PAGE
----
In 1907, Chicago was not only a bustling industrial and commercial center, it was a place where architects were establishing the city's reputation for innovation and modernism and where residents were opening their eyes to what other cultures had to offer. The Columbian Exposition of 1893 introduced Chicagoans to the art and architecture of England, Germany and Japan.
The Arts & Crafts movement, popular in both Europe and the U.S., was taking hold, replacing many of the conventions of the Victorians. In California, the work of Greene and Greene made the Craftsman style bungalow, with its open porches, wide eves and mix of building materials, one of the most popular housing styles in the country.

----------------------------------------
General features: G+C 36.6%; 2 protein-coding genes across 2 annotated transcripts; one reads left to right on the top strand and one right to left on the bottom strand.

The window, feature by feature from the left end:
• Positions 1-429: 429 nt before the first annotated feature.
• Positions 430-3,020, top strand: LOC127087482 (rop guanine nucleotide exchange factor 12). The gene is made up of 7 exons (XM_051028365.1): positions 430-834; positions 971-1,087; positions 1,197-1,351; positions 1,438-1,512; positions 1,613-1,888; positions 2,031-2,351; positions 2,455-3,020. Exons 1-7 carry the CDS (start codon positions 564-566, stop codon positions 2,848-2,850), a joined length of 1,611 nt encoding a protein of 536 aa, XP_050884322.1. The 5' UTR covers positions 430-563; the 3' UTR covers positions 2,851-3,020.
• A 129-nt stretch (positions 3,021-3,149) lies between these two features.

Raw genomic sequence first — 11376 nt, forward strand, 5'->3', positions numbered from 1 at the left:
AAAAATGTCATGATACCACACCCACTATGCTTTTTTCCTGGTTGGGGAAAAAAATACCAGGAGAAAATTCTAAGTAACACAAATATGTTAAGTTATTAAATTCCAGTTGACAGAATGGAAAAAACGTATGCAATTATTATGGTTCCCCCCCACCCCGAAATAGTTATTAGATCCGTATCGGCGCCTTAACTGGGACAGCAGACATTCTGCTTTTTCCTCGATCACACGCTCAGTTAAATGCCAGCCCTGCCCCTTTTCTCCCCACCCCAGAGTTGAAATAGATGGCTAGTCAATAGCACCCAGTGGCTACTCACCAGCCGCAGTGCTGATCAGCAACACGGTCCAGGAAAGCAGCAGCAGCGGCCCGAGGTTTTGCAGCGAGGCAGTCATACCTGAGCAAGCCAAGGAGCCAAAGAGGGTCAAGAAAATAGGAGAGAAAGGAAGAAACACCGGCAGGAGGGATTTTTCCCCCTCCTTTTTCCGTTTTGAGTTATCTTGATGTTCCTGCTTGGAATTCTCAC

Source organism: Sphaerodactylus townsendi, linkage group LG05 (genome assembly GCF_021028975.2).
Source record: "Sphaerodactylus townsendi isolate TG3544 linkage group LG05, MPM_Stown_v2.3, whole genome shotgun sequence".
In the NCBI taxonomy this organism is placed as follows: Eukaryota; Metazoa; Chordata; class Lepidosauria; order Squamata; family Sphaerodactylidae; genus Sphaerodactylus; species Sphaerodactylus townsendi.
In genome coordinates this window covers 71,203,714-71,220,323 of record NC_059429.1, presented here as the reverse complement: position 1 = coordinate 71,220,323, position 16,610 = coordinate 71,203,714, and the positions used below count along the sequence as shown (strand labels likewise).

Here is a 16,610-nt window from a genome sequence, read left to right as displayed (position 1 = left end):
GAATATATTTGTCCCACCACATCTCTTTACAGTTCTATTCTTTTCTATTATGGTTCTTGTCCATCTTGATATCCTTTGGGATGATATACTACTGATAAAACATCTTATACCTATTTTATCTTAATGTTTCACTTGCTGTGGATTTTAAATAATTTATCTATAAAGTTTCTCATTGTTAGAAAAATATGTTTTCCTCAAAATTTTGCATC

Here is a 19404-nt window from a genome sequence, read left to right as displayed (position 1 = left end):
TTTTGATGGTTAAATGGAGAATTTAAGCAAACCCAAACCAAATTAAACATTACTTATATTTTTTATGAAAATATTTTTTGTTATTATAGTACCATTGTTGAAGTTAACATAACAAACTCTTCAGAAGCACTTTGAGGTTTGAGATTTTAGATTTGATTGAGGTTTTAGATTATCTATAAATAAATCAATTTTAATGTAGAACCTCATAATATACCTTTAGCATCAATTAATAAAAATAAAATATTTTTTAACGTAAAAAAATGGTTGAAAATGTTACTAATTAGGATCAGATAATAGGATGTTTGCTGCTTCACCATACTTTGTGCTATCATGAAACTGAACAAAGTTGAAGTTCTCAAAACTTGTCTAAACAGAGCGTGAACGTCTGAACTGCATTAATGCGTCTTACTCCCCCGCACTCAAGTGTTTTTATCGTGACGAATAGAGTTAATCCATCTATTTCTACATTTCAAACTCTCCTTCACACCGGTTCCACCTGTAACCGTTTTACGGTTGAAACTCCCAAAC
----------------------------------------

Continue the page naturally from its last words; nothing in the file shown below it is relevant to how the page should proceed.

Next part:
In Chicago, Louis Sullivan, Frank Lloyd Wright, William Maher and Dwight Perkins were putting Chicago on the architectural map, developing the Midwest’s Prairie style of architecture with its horizontal lines, rooms that opened one into another, and structures that blended with the landscape.
The Villa was like a laboratory where these new styles of architecture came together, creating a neighborhood of Craftsman, Prairie and Tudor style bungalows and four-squares, and later Chicago’s own style of bungalow.